IT ALL COMES down to what you believe, for now. As long as God decides to hide His hand, and we’re not talking about playing cards here, perception is up for grabs. It’s not that Divine justice isn’t working; it always is, as the Gemora points out (Sanhedrin 30b). It just prefers a smokeless gun at this stage of history, so evil only gets its due in ways that allows people to mistakenly think that it is having its cake and eating it too.
In the Chumash, when someone was guilty of the death penalty, the Sanhedrin took them out into public and executed them according to the Torah-prescribed form of death, of which there were four. If they had to receive lashes, they received them in an organized and obvious way, in order that “the people should see and fear.”
In this week’s parsha the Jewish people, as commanded by God, took revenge against Midian for their role in Bilaam’s fiasco. All the guilty parties, including Bilaam himself, got their due. It must have been very satisfying for those on God’s side, and frightening for those who weren’t. Justice was swift and complete.
Today, a person who is supposed to die by stoning might fall off a roof while fixing it, or from a ladder while changing a lightbulb. A person who halachically is supposed to be strangled to death might drown instead during some freak accident. And no one would be the wiser. Etc.
The Gemora says elsewhere that when God decides it is time to purge the world of mamzerim, every 60 – 70 years or so, He brings some major catastrophe onto mankind that kills all kinds of people (Yerushalmi, Yevamos 49b). No one dies accidentally, but it certainly doesn’t seem as if the crisis was directed at any one particular group. The people do not see, and they certainly do not fear.
It can drive you nuts. Though, if you beg for justice to do its thing against evil it can easily spill over into your own camp. After all, even “good” people are “benefactors” of hester panim. Can anyone be so sure of their righteousness that they can feel safe from the punishing hand of God…especially if God judges those close to Him to a hairsbreadth? Sometimes bad things happen to good people because they happen to deserve it, from the Heavenly Bais Din’s point of view.
What purpose does it serve? Why did Divine justice go underground once the Jewish people went into exile? How does it serve the purpose of Creation to allow so many people to become so confused about right and wrong, and feel free to choose the latter? It’s not that God took a break from history. He couldn’t even if He wanted to, not without Creation going poof. “Everything God does He does for the good” (Brochos 60b), but where’s the good in all of this?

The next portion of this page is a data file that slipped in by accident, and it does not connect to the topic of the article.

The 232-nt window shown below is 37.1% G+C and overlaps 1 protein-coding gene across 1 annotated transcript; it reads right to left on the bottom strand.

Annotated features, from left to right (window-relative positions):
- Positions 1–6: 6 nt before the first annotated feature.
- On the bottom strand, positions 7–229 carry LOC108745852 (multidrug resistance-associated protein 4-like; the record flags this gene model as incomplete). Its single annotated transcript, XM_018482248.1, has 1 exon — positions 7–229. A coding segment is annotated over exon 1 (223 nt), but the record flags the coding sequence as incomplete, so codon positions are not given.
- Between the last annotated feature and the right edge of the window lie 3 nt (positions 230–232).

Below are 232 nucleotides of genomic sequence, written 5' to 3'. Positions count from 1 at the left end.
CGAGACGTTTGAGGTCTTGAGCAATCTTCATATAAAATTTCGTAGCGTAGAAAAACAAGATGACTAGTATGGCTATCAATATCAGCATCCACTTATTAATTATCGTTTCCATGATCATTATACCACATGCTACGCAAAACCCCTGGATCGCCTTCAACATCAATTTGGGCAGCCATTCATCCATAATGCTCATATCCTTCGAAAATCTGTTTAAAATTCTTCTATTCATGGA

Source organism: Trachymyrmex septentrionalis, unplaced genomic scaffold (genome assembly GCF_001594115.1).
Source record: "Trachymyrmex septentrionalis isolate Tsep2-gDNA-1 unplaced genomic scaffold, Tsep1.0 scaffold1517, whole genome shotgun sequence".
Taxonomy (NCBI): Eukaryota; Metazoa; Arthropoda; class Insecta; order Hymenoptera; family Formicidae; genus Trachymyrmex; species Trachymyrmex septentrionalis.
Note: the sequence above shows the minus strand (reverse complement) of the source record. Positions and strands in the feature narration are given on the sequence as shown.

IT COMES DOWN to an important discrepancy in points of view, ours and God’s. Most people are committed to personal comfort, to enjoying this world as much as they possibly can. We understand that sacrifices are a necessary part of life, but try to minimize them as much as much as possible. It’s the classic idea of having your cake and eat it too, which in this case means getting to the World to Come while enjoying this world in the meantime.
God, on the other hand, is committed to our tikun. He wants to help us become the very best version of ourselves as He defines it. That may be a mystery to us but it isn’t to God. So, when we say that everything God does is for the good, it means it that it will help our tikun. Though we may not know how at the time, we can trust that He does.
The amazing thing is how history can appear so random, or just as a constant series of causes and effects, and yet still deliver tikun to everyone God wants to rectify. In fact, this idea actually changes the way a person should look at history.
For example, the Gemora says that Rus was born to Moav in the merit of the 42 sacrifices Balak, the king of Moav offered to God to buy favor with Him to curse the Jewish people. The question is, would Balak have agreed that it was a merit for him if his illustrious descendant was destined to convert to the people he was trying to eliminate, and become the ancestress of their savior? And had Balak not offered the sacrifices, would Rus not have been born?
The question doesn’t come up because it is not the way history works. The starting point was that Rus was destined to be born and convert. The real question is, what has to happen in history to make Rus become everything she eventually became?
It’s like baking a cake. You can either just throw ingredients together and see what comes out, which is how many people live their lives. Or, you can start with an idea of what you want the cake to be like, and then reverse engineer it to figure out how to make it happen, as God does with history.